Or like process, which can read a lot of information about threads, the browser cannot allow you to do this, so obviously it cannot be used on the browser, it is something exclusive to the Node.js runtime.

The other 20% are some exceptions that appear to be unrelated to the runtime, but are actually related. For example, btoa just converts to Base64, what does it have to do with the runtime? But coincidentally, it is provided by the runtime.

And console is also provided by the runtime, and there is a feature to note, that is, sometimes different runtimes will provide the same things. For example, console and setTimeout are available in both the browser and Node.js, but they are not part of JavaScript, but are provided by the runtime.

But although they look the same, the internal implementation is completely different, and the way they behave may also be different. For example, the console.log in the browser will output to the console of the devtool, while Node.js will output to your terminal.

setTimeout and setInterval are also like this, although they are available in both the browser and Node.js, the implementation behind them is completely different.

If you want to confirm whether an API is provided by the runtime, there is a simple and correct way, which is to look at the ECMAScript specification or MDN. For example, for atob, in the Specifications section of MDN, you can see that its source is the HTML Standard, not ECMAScript, which means it is not part of ECMAScript:

In short, if you cannot find it in the ECMAScript specification, it means it is provided by the runtime.

On MDN, these are not provided natively by ECMAScript, but are provided by the browser’s API, called Web API: https://developer.mozilla.org/en-US/docs/Web/API

Below are some APIs that are often misunderstood as part of JavaScript, but are actually provided by the runtime:

  1. console
  2. fetch
  3. performance
  4. URL
  5. setTimeout
  6. setInterval

Learning JavaScript from Different Runtimes

When many people learn JavaScript, the first thing they encounter is the browser, and they may leave the impression that “JavaScript can only run on the browser.”

In addition to the browser, JavaScript also has another runtime called Node.js. The introduction on the official website is:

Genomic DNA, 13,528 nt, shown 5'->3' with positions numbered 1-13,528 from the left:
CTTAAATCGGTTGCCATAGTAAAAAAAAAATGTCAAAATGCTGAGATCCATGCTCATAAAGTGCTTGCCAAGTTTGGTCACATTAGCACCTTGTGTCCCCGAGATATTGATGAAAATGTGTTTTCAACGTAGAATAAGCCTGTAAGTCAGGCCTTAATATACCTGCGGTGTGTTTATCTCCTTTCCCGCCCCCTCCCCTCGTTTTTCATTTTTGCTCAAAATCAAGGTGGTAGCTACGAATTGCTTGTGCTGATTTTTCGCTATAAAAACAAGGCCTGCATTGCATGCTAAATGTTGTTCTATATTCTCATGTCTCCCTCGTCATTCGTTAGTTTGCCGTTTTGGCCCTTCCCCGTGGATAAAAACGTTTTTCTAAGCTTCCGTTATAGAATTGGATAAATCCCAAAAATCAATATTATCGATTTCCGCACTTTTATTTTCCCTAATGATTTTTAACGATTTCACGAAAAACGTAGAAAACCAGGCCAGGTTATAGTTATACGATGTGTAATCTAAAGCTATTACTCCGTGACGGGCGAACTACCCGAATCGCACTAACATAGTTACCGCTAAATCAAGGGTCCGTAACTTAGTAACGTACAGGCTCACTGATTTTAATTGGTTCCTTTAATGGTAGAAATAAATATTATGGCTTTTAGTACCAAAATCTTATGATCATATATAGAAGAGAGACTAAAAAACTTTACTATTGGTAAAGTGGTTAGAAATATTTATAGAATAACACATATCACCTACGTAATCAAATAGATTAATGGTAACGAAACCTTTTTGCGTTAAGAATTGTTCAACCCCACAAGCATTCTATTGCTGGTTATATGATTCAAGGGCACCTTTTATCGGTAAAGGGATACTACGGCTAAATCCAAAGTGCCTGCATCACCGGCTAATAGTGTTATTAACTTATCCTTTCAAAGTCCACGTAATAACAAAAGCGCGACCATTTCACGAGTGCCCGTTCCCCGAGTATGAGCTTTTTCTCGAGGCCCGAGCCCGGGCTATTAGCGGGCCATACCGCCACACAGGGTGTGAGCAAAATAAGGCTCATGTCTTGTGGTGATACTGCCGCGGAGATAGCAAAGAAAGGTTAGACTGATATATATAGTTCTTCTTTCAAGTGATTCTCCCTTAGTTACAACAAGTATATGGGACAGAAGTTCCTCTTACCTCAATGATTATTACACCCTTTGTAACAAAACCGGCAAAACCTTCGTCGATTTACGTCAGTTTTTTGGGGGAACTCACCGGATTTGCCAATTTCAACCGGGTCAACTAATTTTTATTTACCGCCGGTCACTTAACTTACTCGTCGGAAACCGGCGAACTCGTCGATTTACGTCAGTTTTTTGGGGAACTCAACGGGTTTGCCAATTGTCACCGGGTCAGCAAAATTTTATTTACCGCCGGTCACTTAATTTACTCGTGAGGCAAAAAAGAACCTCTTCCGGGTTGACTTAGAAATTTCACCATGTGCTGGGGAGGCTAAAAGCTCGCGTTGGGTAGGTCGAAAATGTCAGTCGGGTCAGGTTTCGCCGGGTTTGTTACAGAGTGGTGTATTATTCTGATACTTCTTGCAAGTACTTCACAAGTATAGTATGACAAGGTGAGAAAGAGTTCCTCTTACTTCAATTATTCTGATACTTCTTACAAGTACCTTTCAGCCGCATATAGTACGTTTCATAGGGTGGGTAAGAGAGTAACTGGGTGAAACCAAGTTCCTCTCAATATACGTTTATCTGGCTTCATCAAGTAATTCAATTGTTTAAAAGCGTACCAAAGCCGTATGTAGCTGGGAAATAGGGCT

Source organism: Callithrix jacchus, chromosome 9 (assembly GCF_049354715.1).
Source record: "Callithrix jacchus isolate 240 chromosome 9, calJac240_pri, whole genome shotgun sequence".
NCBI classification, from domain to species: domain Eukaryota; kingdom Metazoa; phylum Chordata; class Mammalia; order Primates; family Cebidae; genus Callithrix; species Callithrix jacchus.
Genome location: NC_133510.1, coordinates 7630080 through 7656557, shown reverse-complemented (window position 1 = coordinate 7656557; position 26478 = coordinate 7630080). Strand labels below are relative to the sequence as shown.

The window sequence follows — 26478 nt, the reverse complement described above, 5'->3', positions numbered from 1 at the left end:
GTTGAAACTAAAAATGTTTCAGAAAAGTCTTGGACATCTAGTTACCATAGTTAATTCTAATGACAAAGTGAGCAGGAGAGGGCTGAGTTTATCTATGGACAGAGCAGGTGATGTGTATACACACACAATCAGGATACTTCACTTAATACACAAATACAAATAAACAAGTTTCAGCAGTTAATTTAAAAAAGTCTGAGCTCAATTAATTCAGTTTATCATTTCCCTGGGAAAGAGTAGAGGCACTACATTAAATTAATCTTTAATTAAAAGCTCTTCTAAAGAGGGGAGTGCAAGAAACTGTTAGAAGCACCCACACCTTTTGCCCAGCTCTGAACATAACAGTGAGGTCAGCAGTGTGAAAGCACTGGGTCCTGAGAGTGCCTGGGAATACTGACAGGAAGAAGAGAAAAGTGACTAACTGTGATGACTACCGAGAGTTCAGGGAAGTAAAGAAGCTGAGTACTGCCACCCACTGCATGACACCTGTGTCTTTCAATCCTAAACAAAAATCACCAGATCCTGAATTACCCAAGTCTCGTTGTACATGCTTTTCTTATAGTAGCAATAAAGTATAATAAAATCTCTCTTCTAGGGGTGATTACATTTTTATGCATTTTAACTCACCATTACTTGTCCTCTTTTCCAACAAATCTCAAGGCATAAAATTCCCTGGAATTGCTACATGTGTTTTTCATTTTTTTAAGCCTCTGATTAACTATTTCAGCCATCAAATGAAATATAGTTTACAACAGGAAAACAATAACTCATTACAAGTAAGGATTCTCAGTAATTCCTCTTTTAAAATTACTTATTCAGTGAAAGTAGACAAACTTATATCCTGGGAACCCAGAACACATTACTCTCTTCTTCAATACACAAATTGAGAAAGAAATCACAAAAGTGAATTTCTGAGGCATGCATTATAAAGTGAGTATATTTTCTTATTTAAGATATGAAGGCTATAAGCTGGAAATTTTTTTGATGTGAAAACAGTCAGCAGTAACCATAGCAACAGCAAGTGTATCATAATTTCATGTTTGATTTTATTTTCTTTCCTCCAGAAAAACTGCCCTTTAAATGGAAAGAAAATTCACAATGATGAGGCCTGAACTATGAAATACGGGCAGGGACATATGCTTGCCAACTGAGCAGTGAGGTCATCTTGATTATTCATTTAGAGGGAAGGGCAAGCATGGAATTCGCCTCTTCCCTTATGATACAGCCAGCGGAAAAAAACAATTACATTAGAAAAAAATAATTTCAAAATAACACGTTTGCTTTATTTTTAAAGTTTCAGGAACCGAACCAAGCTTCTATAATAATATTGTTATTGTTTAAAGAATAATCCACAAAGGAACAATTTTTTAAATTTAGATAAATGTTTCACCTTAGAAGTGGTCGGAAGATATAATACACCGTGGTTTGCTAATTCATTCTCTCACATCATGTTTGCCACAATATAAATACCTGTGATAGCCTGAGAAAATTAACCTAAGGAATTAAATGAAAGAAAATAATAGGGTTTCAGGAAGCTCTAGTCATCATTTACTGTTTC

Node.js® is a JavaScript runtime built on Chrome’s V8 JavaScript engine.

Through the Node.js runtime, our JavaScript code can run independently of the browser. I highly recommend everyone to take a look at Node.js and use the APIs it provides, such as process or fs, to write some small toys.

When you are familiar with different runtimes, you will find that the runtime is not only providing more APIs, but also a limiter.

When your runtime is a browser, the functions you can perform will naturally be subject to browser restrictions. For example, you cannot “actively read” files on your computer because the browser does not allow you to do so for security reasons. You also cannot restart the computer because the browser does not allow you to do so. When performing network-related operations, you will also be subject to the restrictions of the same-origin policy and CORS, which are unique to the browser environment.

Once you switch to a different runtime, all these restrictions will be lifted. When using Node.js to execute code, you can read files, restart the computer, and there are no restrictions on the same-origin policy and CORS. You can do whatever you want, send requests to anyone you want, and the response will not be intercepted.

The reason why I recommend everyone to learn Node.js is to make everyone aware of who is imposing the restrictions when executing code. Is it the limitations of JavaScript itself or the limitations imposed by the runtime?

After realizing this, your understanding of JavaScript will be more comprehensive.


When you use JavaScript, some APIs are built into the language itself, such as JSON.parse or Promise, and you can find their descriptions in the ECMAScript specification.

Some APIs are provided by the runtime, such as atob, localStorage, or document, which are APIs provided by the browser. Once you leave the browser runtime, you will not have these APIs available.

But this does not mean that APIs that can be used on both the browser and Node.js runtimes are built-in APIs of the language. For example, console, setTimeout, and the recently natively supported fetch in Node.js (https://github.com/nodejs/node/pull/41749) can be used on both the browser and Node.js, but they are all provided by the runtime.

In other words, the browser implements the APIs of console and setTimeout, implements the timer mechanism, and provides them to JavaScript for use, and Node.js also implements the same APIs and provides them to JavaScript for use. Although they look like the same function on the surface, the implementation behind them is different. This is like you can buy tuna rice balls at both Family Mart and 7-11, although they are both tuna rice balls, the suppliers behind them are actually different, and the production methods are also different.

With the concept of runtime, if you encounter a function that can be used in the browser but not in Node.js in the future, you will know why.

Intigriti 0222 XSS Challenge Author Writeup Various JS and Front-end Tips I Learned from DiceCTF 2022